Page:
keywords = "admission tests, diagnosis, diagnostic, diagnostic tests, laboratory, pyuria, routine, urine",
author = "Kurt Kroenke and Hanley, {James F.} and Copley, {John B.} and Matthews, {Joseph I.} and Davis, {Charles E.} and Foulks, {Charles J.} and Carpenter, {John L.}",
year = "1986",
month = "7",
doi = "10.1007/BF02596190",
language = "English (US)",
volume = "1",
pages = "238--242",
journal = "Journal of General Internal Medicine",
issn = "0884-8734",
publisher = "Springer New York",
number = "4",

}

TY - JOUR

T1 - The admission urinalysis - Impact on patient care

AU - Kroenke, Kurt

AU - Hanley, James F.

AU - Copley, John B.

AU - Matthews, Joseph I.

AU - Davis, Charles E.

AU - Foulks, Charles J.

AU - Carpenter, John L.

PY - 1986/7

Y1 - 1986/7

N2 - Although urinalysis is one of the most frequently ordered tests in primary care, its usefulness in screening has not been demonstrated. A retrospective review of 1,607 admission urinalyses for inpatients in a referral/community hospital identified 861 as clinically indicated and 746 as routine. Routine urinalyses were abnormal less frequently than clinically indicated urinalyses (18.1% vs 39.6%) and when abnormal, were responded to less often (33.3% vs 75.4%). Forty-five (6.0%) of the routine urinalyses yielded an abnormality that led to diagnostic action. Of these, 18 were normal on repeat testing and 17 were considered unlikely to represent significant disease. Therefore, only ten (1.3%) of the routine urinalyses affected patient therapy. In eight of these cases, the abnormality was pyuria, of which six proved to be asymptomatic bacteriuria. The admission urinalysis as a routine test had little impact on patient care in the authors' institution.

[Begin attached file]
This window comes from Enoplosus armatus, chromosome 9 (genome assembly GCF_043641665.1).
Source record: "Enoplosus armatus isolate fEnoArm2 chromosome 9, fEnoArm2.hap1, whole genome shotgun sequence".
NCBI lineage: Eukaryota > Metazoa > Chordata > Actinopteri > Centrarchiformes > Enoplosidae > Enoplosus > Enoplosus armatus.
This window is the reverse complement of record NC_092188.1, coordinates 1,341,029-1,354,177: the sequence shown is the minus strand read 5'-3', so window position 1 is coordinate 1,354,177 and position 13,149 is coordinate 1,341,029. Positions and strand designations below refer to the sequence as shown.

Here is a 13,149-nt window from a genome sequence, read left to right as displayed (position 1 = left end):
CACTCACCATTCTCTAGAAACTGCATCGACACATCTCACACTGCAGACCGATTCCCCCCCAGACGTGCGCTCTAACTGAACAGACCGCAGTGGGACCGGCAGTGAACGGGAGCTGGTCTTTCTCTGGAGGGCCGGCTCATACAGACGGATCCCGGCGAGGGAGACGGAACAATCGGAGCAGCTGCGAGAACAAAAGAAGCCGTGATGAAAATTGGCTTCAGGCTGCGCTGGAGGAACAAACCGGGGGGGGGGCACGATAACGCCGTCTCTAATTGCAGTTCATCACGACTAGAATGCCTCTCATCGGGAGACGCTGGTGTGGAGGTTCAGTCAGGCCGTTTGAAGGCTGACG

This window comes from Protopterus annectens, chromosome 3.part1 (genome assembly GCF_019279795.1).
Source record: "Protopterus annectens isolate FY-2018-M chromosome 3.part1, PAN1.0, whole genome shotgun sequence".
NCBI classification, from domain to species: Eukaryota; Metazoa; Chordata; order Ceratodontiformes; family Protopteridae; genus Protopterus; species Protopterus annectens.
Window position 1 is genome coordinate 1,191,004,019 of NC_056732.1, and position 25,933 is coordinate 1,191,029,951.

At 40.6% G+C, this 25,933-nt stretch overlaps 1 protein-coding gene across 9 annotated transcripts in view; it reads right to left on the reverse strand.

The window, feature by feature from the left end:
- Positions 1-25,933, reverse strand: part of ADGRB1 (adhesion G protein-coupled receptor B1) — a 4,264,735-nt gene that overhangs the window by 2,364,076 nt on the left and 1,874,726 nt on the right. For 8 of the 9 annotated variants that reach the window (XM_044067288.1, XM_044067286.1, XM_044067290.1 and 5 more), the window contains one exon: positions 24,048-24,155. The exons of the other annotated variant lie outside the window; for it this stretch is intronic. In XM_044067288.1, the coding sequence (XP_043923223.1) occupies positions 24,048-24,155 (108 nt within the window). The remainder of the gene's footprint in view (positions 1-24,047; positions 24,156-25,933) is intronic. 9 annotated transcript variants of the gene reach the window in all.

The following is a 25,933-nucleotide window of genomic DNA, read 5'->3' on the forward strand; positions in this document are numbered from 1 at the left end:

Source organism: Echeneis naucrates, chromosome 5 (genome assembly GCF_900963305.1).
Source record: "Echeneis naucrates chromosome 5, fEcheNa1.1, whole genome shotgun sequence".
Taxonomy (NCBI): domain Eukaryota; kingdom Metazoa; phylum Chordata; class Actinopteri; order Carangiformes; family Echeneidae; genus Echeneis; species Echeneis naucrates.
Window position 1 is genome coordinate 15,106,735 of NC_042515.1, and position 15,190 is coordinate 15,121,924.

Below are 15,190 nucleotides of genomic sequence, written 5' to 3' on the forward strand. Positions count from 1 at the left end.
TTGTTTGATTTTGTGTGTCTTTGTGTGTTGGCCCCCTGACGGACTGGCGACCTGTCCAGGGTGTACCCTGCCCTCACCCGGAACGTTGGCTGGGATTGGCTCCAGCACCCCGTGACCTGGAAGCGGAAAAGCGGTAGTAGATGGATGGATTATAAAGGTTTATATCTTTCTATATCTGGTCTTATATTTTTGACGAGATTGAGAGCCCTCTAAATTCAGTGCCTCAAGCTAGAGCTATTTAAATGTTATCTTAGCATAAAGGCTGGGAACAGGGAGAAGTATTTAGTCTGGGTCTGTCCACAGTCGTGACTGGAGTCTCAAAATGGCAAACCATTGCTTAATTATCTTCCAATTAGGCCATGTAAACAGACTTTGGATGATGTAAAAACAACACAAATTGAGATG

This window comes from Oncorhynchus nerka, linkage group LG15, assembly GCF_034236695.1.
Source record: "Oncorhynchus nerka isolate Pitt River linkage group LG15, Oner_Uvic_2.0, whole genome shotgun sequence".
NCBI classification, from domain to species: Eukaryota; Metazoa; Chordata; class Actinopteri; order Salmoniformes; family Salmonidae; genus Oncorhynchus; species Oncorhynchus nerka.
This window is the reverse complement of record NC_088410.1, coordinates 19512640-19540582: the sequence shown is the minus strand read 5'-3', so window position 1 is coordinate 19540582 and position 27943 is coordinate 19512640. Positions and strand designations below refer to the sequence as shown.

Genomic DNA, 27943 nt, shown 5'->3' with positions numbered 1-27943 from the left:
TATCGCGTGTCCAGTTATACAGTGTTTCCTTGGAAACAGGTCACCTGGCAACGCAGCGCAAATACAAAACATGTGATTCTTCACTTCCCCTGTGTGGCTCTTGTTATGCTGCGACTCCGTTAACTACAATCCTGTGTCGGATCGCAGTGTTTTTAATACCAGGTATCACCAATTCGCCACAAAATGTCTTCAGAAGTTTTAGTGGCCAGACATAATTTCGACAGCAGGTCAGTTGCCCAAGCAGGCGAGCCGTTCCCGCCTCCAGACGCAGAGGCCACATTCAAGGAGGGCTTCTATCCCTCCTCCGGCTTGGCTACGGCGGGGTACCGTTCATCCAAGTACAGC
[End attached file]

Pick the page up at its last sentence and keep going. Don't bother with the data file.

AB - Although urinalysis is one of the most frequently ordered tests in primary care, its usefulness in screening has not been demonstrated. A retrospective review of 1,607 admission urinalyses for inpatients in a referral/community hospital identified 861 as clinically indicated and 746 as routine. Routine urinalyses were abnormal less frequently than clinically indicated urinalyses (18.1% vs 39.6%) and when abnormal, were responded to less often (33.3% vs 75.4%). Forty-five (6.0%) of the routine urinalyses yielded an abnormality that led to diagnostic action. Of these, 18 were normal on repeat testing and 17 were considered unlikely to represent significant disease. Therefore, only ten (1.3%) of the routine urinalyses affected patient therapy. In eight of these cases, the abnormality was pyuria, of which six proved to be asymptomatic bacteriuria. The admission urinalysis as a routine test had little impact on patient care in the authors' institution.

KW - admission tests

KW - diagnosis

KW - diagnostic

KW - diagnostic tests

KW - laboratory

KW - pyuria

KW - routine

KW - urine

UR - http://www.scopus.com/inward/record.url?scp=0022994319&partnerID=8YFLogxK

UR - http://www.scopus.com/inward/citedby.url?scp=0022994319&partnerID=8YFLogxK

U2 - 10.1007/BF02596190

DO - 10.1007/BF02596190

M3 - Article

C2 - 3772598

AN - SCOPUS:0022994319

VL - 1

SP - 238

EP - 242

JO - Journal of General Internal Medicine

JF - Journal of General Internal Medicine

SN - 0884-8734

IS - 4

ER -